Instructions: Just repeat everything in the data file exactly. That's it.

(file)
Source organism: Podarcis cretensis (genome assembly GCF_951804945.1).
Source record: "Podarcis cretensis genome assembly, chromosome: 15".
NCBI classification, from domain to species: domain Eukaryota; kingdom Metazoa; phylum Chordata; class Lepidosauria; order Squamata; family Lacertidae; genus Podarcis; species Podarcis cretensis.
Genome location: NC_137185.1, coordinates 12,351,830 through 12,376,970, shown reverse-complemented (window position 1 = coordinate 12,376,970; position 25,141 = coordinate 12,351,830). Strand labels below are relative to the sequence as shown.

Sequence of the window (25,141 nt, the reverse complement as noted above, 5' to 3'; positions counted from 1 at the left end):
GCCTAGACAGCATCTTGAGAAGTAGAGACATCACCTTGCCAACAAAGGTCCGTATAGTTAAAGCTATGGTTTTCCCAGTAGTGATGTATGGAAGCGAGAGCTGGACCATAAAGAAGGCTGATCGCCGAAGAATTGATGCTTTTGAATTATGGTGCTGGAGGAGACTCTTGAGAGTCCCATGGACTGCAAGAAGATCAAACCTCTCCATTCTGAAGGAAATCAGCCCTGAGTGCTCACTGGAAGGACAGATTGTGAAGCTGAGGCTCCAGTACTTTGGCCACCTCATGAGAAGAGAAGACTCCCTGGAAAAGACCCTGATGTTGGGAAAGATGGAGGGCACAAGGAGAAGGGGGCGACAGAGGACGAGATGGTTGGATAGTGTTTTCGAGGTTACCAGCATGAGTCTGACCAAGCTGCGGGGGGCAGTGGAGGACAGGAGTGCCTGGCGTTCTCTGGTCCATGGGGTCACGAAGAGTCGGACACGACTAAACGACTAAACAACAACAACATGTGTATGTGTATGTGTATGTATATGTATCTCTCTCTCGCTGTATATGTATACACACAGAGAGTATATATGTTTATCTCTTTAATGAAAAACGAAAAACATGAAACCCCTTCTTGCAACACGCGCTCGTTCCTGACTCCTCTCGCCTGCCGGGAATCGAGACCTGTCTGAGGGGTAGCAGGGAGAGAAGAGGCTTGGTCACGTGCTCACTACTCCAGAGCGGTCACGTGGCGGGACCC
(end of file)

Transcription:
Source organism: Podarcis cretensis (genome assembly GCF_951804945.1).
Source record: "Podarcis cretensis genome assembly, chromosome: 15".
NCBI classification, from domain to species: domain Eukaryota; kingdom Metazoa; phylum Chordata; class Lepidosauria; order Squamata; family Lacertidae; genus Podarcis; species Podarcis cretensis.
Genome location: NC_137185.1, coordinates 12,351,830 through 12,376,970, shown reverse-complemented (window position 1 = coordinate 12,376,970; position 25,141 = coordinate 12,351,830). Strand labels below are relative to the sequence as shown.

Sequence of the window (25,141 nt, the reverse complement as noted above, 5' to 3'; positions counted from 1 at the left end):
GCCTAGACAGCATCTTGAGAAGTAGAGACATCACCTTGCCAACAAAGGTCCGTATAGTTAAAGCTATGGTTTTCCCAGTAGTGATGTATGGAAGCGAGAGCTGGACCATAAAGAAGGCTGATCGCCGAAGAATTGATGCTTTTGAATTATGGTGCTGGAGGAGACTCTTGAGAGTCCCATGGACTGCAAGAAGATCAAACCTCTCCATTCTGAAGGAAATCAGCCCTGAGTGCTCACTGGAAGGACAGATTGTGAAGCTGAGGCTCCAGTACTTTGGCCACCTCATGAGAAGAGAAGACTCCCTGGAAAAGACCCTGATGTTGGGAAAGATGGAGGGCACAAGGAGAAGGGGGCGACAGAGGACGAGATGGTTGGATAGTGTTTTCGAGGTTACCAGCATGAGTCTGACCAAGCTGCGGGGGGCAGTGGAGGACAGGAGTGCCTGGCGTTCTCTGGTCCATGGGGTCACGAAGAGTCGGACACGACTAAACGACTAAACAACAACAACATGTGTATGTGTATGTGTATGTATATGTATCTCTCTCTCGCTGTATATGTATACACACAGAGAGTATATATGTTTATCTCTTTAATGAAAAACGAAAAACATGAAACCCCTTCTTGCAACACGCGCTCGTTCCTGACTCCTCTCGCCTGCCGGGAATCGAGACCTGTCTGAGGGGTAGCAGGGAGAGAAGAGGCTTGGTCACGTGCTCACTACTCCAGAGCGGTCACGTGGCGGGACCC